Alongside their technical advances, Eastman Kodak broke new ground in commercial marketing. By pioneering the use of print advertisements featuring persuasive slogans and romanticized illustrations, Kodak convinced consumers that photographing their daily lives was both a joyful pastime and a familial duty, and they made it as easy as pressing a button.

Take a Kodak with you. Kodak as you go. Keep a Kodak story of the children. Make somebody happy with a Kodak. You can keep happiness with snapshots. Treasured moments deserve Kodak film. You press the button, we do the rest.

Kodak’s promotional pleas, along with their amateur-friendly cameras, ushered in an era of documentary compulsion that continues to thrive today.

An Everyday Affair surveys 101 years of advertisements in five thematic groupings to examine the ideology of simplicity and pleasure that Kodak sold to America with its products. However, while these innovative production and marketing strategies led to the worldwide ubiquity of photography, they also may have contributed to Kodak’s eventual bankruptcy in 2011. While Kodak shared in shaping our collective expectation that photography should be easy and enjoyable, their promotional strategies ultimately backfired when other companies began to simplify and glorify digital technology more effectively.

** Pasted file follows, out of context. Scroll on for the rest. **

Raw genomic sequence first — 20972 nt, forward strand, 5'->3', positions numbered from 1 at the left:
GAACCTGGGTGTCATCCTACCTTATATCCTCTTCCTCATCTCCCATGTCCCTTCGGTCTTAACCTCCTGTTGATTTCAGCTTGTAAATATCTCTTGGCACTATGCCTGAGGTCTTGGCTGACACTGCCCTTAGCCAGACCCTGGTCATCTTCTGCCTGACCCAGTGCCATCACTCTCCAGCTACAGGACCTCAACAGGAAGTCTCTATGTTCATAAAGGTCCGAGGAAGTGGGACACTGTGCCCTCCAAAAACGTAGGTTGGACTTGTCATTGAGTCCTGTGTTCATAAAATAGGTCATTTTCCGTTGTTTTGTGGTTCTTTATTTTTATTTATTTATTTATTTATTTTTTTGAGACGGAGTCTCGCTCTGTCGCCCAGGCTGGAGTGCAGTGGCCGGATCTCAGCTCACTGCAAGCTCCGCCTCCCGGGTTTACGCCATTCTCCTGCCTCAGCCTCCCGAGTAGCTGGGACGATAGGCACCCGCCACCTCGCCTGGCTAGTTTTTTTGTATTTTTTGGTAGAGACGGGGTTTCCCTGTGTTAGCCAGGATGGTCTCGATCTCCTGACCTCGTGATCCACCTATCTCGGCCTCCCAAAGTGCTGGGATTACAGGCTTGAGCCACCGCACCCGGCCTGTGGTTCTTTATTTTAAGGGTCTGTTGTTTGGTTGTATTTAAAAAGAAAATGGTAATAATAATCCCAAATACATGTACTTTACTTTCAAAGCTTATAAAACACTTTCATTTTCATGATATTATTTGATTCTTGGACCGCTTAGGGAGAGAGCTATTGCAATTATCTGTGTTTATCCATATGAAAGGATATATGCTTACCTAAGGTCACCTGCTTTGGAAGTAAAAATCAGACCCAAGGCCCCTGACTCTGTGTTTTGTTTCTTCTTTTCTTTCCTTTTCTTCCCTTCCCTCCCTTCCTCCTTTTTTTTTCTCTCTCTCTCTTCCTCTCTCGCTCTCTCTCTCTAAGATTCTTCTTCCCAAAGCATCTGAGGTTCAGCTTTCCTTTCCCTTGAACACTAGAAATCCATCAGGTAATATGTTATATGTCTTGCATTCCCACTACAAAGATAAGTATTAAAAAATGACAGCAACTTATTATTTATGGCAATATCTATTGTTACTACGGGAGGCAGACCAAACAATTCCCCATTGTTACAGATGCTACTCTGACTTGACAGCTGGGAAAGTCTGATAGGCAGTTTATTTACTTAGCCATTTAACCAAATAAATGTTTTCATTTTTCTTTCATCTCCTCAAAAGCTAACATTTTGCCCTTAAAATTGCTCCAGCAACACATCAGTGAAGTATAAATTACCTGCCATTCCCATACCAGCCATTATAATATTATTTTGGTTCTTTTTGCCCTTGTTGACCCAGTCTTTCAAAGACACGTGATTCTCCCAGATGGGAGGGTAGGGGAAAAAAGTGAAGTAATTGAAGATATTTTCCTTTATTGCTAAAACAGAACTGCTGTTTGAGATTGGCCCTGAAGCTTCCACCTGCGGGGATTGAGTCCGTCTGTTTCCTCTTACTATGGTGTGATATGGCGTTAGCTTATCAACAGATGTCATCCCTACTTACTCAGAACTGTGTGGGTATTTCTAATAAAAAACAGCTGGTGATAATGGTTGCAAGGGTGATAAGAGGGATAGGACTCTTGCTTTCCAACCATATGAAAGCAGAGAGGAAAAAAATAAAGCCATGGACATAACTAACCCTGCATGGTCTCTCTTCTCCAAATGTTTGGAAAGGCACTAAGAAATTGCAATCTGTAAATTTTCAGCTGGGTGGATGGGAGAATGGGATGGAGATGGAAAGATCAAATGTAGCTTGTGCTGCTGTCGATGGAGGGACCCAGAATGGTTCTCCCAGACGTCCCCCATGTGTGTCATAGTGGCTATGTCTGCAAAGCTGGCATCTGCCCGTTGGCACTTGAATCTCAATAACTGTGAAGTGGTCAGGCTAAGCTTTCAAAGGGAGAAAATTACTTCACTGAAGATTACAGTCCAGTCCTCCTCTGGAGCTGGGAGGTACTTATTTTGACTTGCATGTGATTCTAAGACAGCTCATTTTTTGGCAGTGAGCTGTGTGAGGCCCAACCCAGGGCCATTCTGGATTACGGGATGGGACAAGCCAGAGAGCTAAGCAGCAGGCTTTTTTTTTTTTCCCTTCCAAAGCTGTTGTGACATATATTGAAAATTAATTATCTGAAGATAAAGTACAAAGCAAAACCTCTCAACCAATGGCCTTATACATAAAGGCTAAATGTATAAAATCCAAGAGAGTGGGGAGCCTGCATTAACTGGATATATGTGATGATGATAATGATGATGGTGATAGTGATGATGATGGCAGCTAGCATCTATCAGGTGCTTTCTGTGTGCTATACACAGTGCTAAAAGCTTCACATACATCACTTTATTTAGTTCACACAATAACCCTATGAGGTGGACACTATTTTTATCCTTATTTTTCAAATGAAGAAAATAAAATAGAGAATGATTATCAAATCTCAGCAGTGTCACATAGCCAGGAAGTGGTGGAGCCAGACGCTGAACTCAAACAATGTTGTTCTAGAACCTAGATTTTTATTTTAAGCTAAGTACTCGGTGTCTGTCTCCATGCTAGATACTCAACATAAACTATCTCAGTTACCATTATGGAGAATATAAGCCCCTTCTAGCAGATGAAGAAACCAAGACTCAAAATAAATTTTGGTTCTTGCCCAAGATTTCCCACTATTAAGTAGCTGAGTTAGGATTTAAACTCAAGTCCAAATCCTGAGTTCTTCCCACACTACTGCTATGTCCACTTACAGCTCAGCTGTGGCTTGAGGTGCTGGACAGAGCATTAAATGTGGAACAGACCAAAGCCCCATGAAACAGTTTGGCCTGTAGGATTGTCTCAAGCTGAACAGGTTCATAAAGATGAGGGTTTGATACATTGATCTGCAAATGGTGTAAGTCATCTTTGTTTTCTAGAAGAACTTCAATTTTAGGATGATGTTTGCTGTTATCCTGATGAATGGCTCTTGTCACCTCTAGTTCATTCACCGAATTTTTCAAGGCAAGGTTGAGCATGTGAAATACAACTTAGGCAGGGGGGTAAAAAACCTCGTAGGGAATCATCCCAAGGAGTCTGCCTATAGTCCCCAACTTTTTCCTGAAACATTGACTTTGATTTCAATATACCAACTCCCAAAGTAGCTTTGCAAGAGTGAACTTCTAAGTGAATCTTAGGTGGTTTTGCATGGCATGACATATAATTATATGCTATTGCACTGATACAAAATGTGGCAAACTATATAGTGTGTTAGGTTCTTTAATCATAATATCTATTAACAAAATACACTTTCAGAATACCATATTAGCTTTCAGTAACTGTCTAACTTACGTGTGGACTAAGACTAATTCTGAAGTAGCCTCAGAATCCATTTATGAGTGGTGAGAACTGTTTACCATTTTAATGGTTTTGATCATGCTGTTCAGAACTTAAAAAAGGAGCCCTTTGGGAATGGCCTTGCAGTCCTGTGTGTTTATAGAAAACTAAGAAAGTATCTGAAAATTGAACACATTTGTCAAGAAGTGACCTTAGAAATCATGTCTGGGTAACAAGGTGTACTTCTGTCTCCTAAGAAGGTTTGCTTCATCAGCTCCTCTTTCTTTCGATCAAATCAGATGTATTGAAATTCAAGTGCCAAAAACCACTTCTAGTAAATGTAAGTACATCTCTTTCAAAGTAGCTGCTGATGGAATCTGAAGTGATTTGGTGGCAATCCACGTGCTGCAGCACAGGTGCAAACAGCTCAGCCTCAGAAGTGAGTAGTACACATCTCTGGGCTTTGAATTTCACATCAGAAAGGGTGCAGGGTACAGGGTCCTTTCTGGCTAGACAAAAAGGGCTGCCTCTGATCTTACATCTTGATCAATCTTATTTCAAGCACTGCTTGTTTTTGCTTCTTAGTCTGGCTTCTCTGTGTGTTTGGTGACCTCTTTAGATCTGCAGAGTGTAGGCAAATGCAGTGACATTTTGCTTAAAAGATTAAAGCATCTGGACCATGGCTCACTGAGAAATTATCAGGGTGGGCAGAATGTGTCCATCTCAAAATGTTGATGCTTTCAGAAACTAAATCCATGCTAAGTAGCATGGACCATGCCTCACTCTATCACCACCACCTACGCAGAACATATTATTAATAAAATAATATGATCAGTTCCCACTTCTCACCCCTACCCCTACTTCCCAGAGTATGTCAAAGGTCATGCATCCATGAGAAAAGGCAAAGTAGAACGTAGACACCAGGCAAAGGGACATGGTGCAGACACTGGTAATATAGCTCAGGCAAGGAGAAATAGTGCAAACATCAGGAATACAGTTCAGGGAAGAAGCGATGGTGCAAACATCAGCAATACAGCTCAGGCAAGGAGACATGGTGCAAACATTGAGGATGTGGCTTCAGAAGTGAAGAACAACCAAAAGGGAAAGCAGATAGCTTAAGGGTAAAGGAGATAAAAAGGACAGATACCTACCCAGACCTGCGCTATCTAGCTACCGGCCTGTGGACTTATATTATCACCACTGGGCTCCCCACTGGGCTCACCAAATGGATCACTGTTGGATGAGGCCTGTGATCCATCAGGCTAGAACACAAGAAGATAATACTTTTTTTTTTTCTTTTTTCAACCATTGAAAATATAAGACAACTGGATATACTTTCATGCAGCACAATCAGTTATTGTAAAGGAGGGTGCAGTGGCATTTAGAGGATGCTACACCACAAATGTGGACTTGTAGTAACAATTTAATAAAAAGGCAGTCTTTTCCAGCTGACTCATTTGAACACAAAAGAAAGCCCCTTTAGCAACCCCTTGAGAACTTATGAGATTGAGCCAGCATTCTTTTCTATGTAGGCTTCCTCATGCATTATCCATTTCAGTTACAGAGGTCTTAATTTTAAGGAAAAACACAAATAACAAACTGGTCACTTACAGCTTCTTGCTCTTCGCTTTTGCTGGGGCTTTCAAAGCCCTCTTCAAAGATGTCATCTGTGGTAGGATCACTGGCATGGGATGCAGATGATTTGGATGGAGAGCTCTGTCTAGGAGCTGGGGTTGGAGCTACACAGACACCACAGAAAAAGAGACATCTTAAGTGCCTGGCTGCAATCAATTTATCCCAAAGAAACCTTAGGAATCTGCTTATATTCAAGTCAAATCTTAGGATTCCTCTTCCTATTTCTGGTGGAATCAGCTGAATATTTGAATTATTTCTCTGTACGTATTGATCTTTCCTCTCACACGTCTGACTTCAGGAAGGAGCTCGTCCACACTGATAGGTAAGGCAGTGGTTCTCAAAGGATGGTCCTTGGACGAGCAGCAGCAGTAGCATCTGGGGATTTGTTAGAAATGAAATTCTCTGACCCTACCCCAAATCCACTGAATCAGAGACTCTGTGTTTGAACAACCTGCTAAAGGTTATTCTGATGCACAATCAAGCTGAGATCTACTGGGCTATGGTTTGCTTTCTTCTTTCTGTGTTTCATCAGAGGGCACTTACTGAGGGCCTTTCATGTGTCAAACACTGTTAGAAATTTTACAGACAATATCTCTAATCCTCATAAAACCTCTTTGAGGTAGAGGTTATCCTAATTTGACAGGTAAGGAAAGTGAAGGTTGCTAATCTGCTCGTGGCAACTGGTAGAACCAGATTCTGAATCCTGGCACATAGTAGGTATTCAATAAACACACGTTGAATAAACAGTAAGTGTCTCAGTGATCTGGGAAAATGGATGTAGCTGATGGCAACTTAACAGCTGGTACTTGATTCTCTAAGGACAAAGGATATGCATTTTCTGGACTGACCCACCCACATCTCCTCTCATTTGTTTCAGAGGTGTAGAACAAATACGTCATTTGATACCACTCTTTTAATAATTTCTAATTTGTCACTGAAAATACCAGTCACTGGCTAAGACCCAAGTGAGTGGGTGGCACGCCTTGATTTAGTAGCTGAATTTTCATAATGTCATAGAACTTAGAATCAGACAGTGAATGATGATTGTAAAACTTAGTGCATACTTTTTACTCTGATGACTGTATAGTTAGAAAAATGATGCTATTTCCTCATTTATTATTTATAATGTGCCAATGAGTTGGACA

An Everyday Affair features reproductions of Eastman Kodak advertisements from the Wayne P. Ellis Collection of Kodakiana and the J. Walter Thompson Company Domestic Advertisements Collection, held in the Hartman Center for Sales, Advertising & Marketing History at Duke University’s David M. Rubenstein Library, as well as a selection of vintage Kodak cameras.

CDS Gallery Fall Hours

Monday: 9 a.m. to 7 p.m.
Tuesday: 9 a.m. to 7 p.m.
Wednesday: 9 a.m. to 7 p.m.
Thursday: 9 a.m. to 7 p.m
Friday: 9 a.m. to 5 p.m.
Saturday: 9 a.m. to 5 p.m.
Sunday: closed

On occasion, the galleries are closed for installation, maintenance, and university scheduling considerations. Visitors might wish to call 919.660.3663 before they make a special trip to see an exhibition, to ensure that the galleries are open.